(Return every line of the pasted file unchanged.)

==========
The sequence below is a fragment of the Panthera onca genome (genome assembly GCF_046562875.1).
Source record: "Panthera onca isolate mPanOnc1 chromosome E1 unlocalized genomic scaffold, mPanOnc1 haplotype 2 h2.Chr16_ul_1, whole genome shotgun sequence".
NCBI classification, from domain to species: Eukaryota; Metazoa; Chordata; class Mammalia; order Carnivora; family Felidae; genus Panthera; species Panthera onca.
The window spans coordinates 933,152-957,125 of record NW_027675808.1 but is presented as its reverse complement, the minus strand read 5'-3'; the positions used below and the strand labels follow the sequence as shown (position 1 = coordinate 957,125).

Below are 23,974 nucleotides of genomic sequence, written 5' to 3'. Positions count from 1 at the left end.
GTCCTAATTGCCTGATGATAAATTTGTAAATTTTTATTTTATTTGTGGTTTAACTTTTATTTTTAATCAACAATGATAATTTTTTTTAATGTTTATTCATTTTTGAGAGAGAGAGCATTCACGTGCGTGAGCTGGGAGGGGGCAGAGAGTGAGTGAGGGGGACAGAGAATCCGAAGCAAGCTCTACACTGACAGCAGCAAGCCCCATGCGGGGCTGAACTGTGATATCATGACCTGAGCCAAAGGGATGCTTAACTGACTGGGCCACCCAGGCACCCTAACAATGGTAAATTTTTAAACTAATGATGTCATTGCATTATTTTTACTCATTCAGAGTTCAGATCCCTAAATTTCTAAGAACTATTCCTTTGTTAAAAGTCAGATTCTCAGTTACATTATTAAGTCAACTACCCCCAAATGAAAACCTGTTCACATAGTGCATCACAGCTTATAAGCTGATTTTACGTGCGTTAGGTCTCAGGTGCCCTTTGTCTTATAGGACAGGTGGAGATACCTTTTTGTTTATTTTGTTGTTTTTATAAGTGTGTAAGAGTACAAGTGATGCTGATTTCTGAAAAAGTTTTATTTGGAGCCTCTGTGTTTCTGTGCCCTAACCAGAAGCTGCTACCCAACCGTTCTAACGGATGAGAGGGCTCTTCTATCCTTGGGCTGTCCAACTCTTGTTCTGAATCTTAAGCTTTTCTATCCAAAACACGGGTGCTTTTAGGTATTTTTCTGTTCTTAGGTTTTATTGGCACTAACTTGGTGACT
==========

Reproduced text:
The sequence below is a fragment of the Panthera onca genome (genome assembly GCF_046562875.1).
Source record: "Panthera onca isolate mPanOnc1 chromosome E1 unlocalized genomic scaffold, mPanOnc1 haplotype 2 h2.Chr16_ul_1, whole genome shotgun sequence".
NCBI classification, from domain to species: Eukaryota; Metazoa; Chordata; class Mammalia; order Carnivora; family Felidae; genus Panthera; species Panthera onca.
The window spans coordinates 933,152-957,125 of record NW_027675808.1 but is presented as its reverse complement, the minus strand read 5'-3'; the positions used below and the strand labels follow the sequence as shown (position 1 = coordinate 957,125).

Below are 23,974 nucleotides of genomic sequence, written 5' to 3'. Positions count from 1 at the left end.
GTCCTAATTGCCTGATGATAAATTTGTAAATTTTTATTTTATTTGTGGTTTAACTTTTATTTTTAATCAACAATGATAATTTTTTTTAATGTTTATTCATTTTTGAGAGAGAGAGCATTCACGTGCGTGAGCTGGGAGGGGGCAGAGAGTGAGTGAGGGGGACAGAGAATCCGAAGCAAGCTCTACACTGACAGCAGCAAGCCCCATGCGGGGCTGAACTGTGATATCATGACCTGAGCCAAAGGGATGCTTAACTGACTGGGCCACCCAGGCACCCTAACAATGGTAAATTTTTAAACTAATGATGTCATTGCATTATTTTTACTCATTCAGAGTTCAGATCCCTAAATTTCTAAGAACTATTCCTTTGTTAAAAGTCAGATTCTCAGTTACATTATTAAGTCAACTACCCCCAAATGAAAACCTGTTCACATAGTGCATCACAGCTTATAAGCTGATTTTACGTGCGTTAGGTCTCAGGTGCCCTTTGTCTTATAGGACAGGTGGAGATACCTTTTTGTTTATTTTGTTGTTTTTATAAGTGTGTAAGAGTACAAGTGATGCTGATTTCTGAAAAAGTTTTATTTGGAGCCTCTGTGTTTCTGTGCCCTAACCAGAAGCTGCTACCCAACCGTTCTAACGGATGAGAGGGCTCTTCTATCCTTGGGCTGTCCAACTCTTGTTCTGAATCTTAAGCTTTTCTATCCAAAACACGGGTGCTTTTAGGTATTTTTCTGTTCTTAGGTTTTATTGGCACTAACTTGGTGACT